Cookies

We use cookies to ensure that we give you the best experience on our website. By continuing to browse this repository, you give consent for essential cookies to be used. You can read more about our Privacy and Cookie Policy.


Durham Research Online
You are in:

Perceptions and attitudes around perinatal mental health in Bangladesh, India and Pakistan: a systematic review of qualitative data

Insan, Nafisa and Weke, Anthony and Rankin, Judith and Forrest, Simon (2022) 'Perceptions and attitudes around perinatal mental health in Bangladesh, India and Pakistan: a systematic review of qualitative data.', BMC Pregnancy and Childbirth, 22 (1).

Abstract

Background Perinatal mental health (PMH) is a worldwide public health issue crossing cultural boundaries. However, the prevalence of PMH conditions vary considerably. These disparities stem in part from poor understanding and stigma surrounding PMH which hinder pregnant women from seeking mental health care and may exacerbate their conditions. Bangladesh, India and Pakistan are South Asian countries with a higher burden of PMH conditions than in the Global North-West and very different social and cultural norms around gender and mental health. The aim of this systematic review (PROSPERO Ref: CRD42020167903) was to identify, synthesise and appraise the available literature on perceptions and attitudes of perinatal (pregnant and postpartum) women, their families and healthcare providers surrounding PMH in Bangladesh, India and Pakistan. Methods Five electronic databases, MEDLINE, Embase, PsycINFO, Scopus and Web of science, and grey literature were searched using predefined search terms. Qualitative or quantitative articles with a qualitative component reporting perceptions and attitudes surrounding PMH in Bangladesh, India and Pakistan were eligible for inclusion, if published in English between January 2000 and January 2021. The Critical Appraisal Skills Programme Qualitative Research Checklist and Newcastle–Ottawa Scale for cross-sectional studies were used to assess study quality. Findings were synthesised using thematic synthesis, as described by Thomas and Harden 2008. Results Eight studies were included. Five overarching themes comprising 17 sub-categories were identified. These descriptive themes were: perceived causes of PMH, perceived symptoms of PMH, perceptions of motherhood, accessing PMH care and emotional sharing and coping strategies. Sociocultural expectations underpin many of the themes identified in this review including the importance of familial and societal causes of PMH, emphasis on physical symptoms, sacredness of motherhood, lack of awareness, stigma, shame, limited resources allocated for mental health and lack of emotional sharing. Conclusions There is a complex range of perceptions and attitudes around PMH which influence women’s experiences and access to PMH care. These findings will inform policy and practice through targeted interventions to tackle stigmatising attitudes and increasing education and training for healthcare providers.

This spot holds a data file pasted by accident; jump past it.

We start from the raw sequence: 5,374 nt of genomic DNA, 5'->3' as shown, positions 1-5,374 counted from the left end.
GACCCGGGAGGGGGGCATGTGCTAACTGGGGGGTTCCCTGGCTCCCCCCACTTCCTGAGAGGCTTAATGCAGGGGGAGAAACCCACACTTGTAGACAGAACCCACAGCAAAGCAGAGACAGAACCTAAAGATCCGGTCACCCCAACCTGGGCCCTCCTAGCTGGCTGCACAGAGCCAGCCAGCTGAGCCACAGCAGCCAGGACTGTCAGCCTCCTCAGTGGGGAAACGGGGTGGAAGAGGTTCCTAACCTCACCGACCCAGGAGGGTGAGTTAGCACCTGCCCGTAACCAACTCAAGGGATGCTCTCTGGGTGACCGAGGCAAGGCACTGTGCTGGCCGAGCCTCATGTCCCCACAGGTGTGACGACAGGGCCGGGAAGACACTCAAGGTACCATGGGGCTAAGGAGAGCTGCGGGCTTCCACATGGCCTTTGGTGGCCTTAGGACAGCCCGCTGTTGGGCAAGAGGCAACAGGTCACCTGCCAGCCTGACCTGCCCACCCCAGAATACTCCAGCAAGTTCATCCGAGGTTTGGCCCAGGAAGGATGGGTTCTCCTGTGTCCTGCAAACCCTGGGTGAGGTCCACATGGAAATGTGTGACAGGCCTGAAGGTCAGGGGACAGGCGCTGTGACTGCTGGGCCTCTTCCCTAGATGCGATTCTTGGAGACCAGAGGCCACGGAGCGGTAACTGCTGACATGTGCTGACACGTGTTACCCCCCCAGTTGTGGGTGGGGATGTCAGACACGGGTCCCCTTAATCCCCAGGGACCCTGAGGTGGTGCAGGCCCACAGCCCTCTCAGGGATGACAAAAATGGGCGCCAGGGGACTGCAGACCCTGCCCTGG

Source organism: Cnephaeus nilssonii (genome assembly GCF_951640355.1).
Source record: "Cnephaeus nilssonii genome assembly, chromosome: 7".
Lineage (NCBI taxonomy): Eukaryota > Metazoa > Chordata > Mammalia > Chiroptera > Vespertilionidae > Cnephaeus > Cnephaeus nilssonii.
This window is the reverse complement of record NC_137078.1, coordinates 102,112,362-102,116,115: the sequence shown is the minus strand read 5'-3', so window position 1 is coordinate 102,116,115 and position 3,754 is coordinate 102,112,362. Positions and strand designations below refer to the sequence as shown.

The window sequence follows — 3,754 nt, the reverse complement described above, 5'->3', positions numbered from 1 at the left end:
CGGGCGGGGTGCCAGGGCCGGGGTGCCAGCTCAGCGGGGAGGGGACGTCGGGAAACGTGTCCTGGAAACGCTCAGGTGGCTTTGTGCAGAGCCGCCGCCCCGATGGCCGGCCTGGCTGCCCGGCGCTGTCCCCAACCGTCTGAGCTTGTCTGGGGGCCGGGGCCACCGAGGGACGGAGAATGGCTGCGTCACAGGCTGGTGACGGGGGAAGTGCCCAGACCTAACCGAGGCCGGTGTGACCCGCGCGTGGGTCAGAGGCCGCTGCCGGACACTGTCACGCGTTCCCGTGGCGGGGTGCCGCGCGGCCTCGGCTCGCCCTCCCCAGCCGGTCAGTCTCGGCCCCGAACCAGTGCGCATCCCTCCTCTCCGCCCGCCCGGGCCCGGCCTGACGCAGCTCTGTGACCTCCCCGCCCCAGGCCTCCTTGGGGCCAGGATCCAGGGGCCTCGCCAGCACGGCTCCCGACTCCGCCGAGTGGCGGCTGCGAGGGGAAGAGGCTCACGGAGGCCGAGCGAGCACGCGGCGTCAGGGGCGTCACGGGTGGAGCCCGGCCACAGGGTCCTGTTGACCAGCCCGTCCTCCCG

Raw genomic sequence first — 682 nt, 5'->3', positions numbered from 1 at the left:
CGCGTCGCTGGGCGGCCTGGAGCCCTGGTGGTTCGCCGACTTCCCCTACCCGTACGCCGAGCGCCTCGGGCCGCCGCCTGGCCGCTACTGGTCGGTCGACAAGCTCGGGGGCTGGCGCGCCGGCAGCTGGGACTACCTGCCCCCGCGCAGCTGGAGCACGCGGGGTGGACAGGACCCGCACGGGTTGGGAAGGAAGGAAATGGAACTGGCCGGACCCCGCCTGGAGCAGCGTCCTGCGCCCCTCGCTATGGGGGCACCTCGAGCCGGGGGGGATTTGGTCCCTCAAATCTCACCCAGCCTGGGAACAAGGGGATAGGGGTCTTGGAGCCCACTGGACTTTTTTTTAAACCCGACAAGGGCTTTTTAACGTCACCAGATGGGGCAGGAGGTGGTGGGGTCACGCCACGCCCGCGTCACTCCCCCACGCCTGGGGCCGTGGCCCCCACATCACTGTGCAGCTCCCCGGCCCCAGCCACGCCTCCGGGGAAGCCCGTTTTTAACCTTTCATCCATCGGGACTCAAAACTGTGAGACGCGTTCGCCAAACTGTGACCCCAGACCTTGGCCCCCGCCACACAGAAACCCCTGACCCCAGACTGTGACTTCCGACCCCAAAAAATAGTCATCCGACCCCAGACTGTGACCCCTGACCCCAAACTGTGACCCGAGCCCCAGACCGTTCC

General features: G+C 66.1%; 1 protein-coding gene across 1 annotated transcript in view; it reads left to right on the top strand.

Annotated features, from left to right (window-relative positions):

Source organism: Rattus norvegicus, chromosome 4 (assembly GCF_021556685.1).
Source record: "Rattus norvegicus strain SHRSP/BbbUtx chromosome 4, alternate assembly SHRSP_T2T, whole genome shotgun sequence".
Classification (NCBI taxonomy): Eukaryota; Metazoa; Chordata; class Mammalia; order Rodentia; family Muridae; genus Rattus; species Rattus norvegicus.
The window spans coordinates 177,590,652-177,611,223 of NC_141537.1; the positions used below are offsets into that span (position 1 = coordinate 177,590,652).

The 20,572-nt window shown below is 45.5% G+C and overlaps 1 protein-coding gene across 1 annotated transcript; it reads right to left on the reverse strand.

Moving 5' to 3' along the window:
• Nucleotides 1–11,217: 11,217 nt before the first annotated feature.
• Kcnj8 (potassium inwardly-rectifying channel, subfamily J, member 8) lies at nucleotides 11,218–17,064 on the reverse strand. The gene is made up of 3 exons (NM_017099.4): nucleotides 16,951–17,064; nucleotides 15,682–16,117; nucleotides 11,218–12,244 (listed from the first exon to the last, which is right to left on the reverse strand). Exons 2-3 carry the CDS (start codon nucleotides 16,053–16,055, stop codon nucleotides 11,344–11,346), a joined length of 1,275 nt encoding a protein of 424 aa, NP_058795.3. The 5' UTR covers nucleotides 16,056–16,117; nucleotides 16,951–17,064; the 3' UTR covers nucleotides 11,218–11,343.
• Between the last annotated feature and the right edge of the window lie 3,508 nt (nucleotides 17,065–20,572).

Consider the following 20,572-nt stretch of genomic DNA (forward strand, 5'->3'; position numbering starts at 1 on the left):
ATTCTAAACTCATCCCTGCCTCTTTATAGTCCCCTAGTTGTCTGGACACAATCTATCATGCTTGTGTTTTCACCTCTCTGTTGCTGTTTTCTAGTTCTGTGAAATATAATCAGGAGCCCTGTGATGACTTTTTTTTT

Item Type:Article
Full text:(VoR) Version of Record
Available under License - Creative Commons Attribution 4.0.
Download PDF
(1155Kb)
Status:Peer-reviewed
Publisher Web site:https://doi.org/10.1186/s12884-022-04642-x
Publisher statement:This article is licensed under a Creative Commons Attribution 4.0 International License, which permits use, sharing, adaptation, distribution and reproduction in any medium or format, as long as you give appropriate credit to the original author(s) and the source, provide a link to the Creative Commons licence, and indicate if changes were made. The images or other third party material in this article are included in the article's Creative Commons licence, unless indicated otherwise in a credit line to the material. If material is not included in the article's Creative Commons licence and your intended use is not permitted by statutory regulation or exceeds the permitted use, you will need to obtain permission directly from the copyright holder. To view a copy of this licence, visit http://creativecommons.org/licenses/by/4.0/. The Creative Commons Public Domain Dedication waiver (http://creativecommons.org/publicdomain/zero/1.0/) applies to the data made available in this article, unless otherwise stated in a credit line to the data.
Date accepted:01 April 2022
Date deposited:31 May 2022
Date of first online publication:06 April 2022
Date first made open access:31 May 2022

Save or Share this output

Export:
Export
Look up in GoogleScholar